Albert Sykes, Executive Director
Albert has a powerful personal story, one that is rooted in the struggles and search for quality education through community organizing and youth advocacy. The proud father of three sons, Albert grew up in the Shady Oaks community around the corner from where NAACP member and civil rights activist Medgar Evers lived and died. Evers has been one of Sykes’ guiding lights in doing the work needed to move Mississippi and our nation forward. Becoming a student of the Algebra Project and a mentee of Bob Moses brought Evers into Sykes’ life, and made his sacrifices tangible to the then teenager. Through this experience, Sykes gained much firsthand knowledge and understanding of Black Mississippi’s struggle for justice, equity, and full citizenship.
Contact: asykes [at] democraticeducation.org
Dana Bennis, Director of Learning
Dana has been deeply involved in the growing network of democratic education practitioners and supporters since 2001, dedicating his time to researching, teaching, and advocating for education that respects young people to be meaningfully involved in their learning. He has taught in democratic, progressive, and conventional school settings and earned a Masters Degree in Education from Vermont College of Union Institute and University. Dana has published essays in various education journals, and collaborates with others locally, nationally, and internationally to advance democratic education. Dana lives in Minneapolis with his partner and fellow educator, Julie Hill, and their son Myles.
Contact: dbennis [at] democraticeducation.org 1-800-878-5740, ext. 4
As the Director of Leadership Programs for the Institute of Educational Leadership, Kwesi directs several projects that are designed to create and sustain strategic linkages between early childhood education opportunities and community schools. Kwesi has years of experience working with local communities and state agencies to improve cross-sector collaboration and service delivery systems supporting children, youth and families. He has provided technical assistance and training to a range of government agencies, schools, districts, and organizations in projects funded by the U.S. Department of Education and the Department of Justice Office of Juvenile Justice and Delinquency Prevention. Working with young people is also a personal passion for Kwesi. He has been recognized as the Big Brother of the Year in the District of Columbia; and is an ex-officio member of the Board of Directors of Big Brothers/Big Sisters of the National Capitol Area, serving for 7 years as VP for Program Services. He holds an MSW degree from the University of Maryland at Baltimore School of Social Work where he was a Maternal and Child Health Leadership Training Fellow.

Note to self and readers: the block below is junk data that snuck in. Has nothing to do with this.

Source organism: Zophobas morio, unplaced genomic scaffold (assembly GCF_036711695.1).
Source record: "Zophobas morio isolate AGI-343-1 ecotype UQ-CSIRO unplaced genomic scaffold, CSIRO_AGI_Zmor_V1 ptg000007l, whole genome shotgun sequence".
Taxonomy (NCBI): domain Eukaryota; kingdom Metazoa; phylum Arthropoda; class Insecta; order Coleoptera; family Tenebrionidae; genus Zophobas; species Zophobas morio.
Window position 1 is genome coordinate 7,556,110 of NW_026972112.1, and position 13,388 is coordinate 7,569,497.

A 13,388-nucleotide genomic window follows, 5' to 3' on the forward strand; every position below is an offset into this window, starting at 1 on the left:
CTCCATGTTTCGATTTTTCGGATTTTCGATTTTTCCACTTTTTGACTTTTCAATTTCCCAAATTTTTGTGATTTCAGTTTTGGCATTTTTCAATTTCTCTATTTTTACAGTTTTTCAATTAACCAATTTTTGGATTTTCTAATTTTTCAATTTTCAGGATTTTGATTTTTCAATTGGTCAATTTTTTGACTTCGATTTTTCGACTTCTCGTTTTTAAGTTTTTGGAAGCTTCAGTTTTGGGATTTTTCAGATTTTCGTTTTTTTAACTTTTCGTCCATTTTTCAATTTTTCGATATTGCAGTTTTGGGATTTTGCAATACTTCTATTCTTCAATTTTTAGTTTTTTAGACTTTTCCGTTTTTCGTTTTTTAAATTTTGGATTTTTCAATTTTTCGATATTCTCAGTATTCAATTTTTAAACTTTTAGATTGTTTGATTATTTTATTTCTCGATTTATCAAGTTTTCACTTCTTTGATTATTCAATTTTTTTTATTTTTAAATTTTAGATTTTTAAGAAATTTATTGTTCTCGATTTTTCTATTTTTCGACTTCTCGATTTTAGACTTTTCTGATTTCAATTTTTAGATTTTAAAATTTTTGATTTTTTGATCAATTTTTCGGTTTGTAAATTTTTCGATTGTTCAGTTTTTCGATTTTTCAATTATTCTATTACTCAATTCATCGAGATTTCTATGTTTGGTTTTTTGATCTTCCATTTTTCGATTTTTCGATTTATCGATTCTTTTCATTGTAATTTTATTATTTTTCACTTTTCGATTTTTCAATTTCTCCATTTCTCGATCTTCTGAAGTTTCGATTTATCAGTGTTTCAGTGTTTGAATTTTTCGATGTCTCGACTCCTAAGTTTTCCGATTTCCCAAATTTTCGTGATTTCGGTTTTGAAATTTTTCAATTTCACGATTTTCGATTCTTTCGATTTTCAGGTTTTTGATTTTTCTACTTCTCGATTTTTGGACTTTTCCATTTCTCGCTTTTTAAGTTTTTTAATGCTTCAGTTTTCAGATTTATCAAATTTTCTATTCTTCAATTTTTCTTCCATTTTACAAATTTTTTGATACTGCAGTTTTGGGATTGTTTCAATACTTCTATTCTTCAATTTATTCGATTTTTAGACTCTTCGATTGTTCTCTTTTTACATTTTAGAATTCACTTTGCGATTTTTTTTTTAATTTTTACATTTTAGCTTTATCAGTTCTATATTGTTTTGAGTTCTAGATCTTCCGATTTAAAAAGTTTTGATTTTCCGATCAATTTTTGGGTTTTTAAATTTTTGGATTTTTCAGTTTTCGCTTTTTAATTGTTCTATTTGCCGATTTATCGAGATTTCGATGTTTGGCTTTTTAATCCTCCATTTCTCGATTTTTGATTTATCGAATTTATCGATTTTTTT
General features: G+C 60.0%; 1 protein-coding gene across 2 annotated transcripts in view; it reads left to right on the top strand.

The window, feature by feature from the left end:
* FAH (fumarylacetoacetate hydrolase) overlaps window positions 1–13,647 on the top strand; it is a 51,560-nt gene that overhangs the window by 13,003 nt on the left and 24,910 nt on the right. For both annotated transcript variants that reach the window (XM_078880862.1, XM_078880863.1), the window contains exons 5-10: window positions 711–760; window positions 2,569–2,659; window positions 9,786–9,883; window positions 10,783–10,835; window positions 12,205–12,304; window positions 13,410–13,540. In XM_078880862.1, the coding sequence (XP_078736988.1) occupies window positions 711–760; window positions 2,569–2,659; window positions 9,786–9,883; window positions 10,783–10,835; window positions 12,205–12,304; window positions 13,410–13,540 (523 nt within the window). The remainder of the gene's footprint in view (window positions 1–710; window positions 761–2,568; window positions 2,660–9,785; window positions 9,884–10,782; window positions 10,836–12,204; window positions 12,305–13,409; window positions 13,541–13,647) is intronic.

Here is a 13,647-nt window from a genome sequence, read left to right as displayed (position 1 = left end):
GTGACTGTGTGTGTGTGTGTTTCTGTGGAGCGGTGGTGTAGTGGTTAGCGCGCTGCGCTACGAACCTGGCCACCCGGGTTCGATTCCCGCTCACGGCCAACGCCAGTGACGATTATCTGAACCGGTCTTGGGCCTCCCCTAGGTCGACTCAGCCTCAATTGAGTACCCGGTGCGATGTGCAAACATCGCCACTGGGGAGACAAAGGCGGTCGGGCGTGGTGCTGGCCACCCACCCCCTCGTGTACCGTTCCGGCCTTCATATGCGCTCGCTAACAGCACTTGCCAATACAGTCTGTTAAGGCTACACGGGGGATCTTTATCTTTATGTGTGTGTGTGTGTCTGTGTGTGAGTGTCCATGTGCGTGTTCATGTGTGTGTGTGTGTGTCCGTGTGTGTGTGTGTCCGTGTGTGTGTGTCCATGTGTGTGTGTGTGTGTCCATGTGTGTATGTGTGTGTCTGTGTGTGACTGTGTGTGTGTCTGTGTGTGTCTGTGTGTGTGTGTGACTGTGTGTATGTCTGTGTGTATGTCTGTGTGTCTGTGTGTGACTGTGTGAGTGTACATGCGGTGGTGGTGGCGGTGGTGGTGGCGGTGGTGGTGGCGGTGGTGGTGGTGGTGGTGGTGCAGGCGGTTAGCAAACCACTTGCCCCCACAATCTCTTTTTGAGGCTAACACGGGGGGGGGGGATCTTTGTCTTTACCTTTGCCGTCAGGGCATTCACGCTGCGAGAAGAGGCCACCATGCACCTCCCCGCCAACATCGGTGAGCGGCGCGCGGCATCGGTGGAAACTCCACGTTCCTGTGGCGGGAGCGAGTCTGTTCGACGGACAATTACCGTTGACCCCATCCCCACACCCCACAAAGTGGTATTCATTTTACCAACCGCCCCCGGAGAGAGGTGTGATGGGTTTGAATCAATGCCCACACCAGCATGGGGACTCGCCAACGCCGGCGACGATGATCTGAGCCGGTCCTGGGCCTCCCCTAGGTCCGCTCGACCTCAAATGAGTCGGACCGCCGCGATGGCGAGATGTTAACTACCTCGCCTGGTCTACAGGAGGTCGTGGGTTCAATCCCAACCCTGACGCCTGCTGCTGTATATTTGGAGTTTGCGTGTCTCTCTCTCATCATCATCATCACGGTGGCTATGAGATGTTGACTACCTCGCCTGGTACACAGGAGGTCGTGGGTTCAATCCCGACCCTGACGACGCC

Robert Davis has spent his career in the Financial Services sector. He is the Founder and CEO of The Bridge Companies. This organization was created to take advantage of the reformation of the mortgage industry and to add valuable services to owners of distressed US residential mortgage products. He was a Managing Director at Morgan Stanley and Head of US Retail Residential Mortgage Lending at Morgan Stanley Home Loans. Prior to 2007, Mr. Davis was an EVP at Fifth Third Bank (Home Equity of America), where he was responsible for expanding the production its Wholesale Prime HELOC business. Earlier, he was an EVP at Countrywide Funding. Mr. Davis also served as President and CEO of ContiMortgage, servicing a $13B portfolio while originating about $12.0B in mortgages per year. Mr. Davis was also an EVP of NationsCredit Financial Services (currently Bank of America).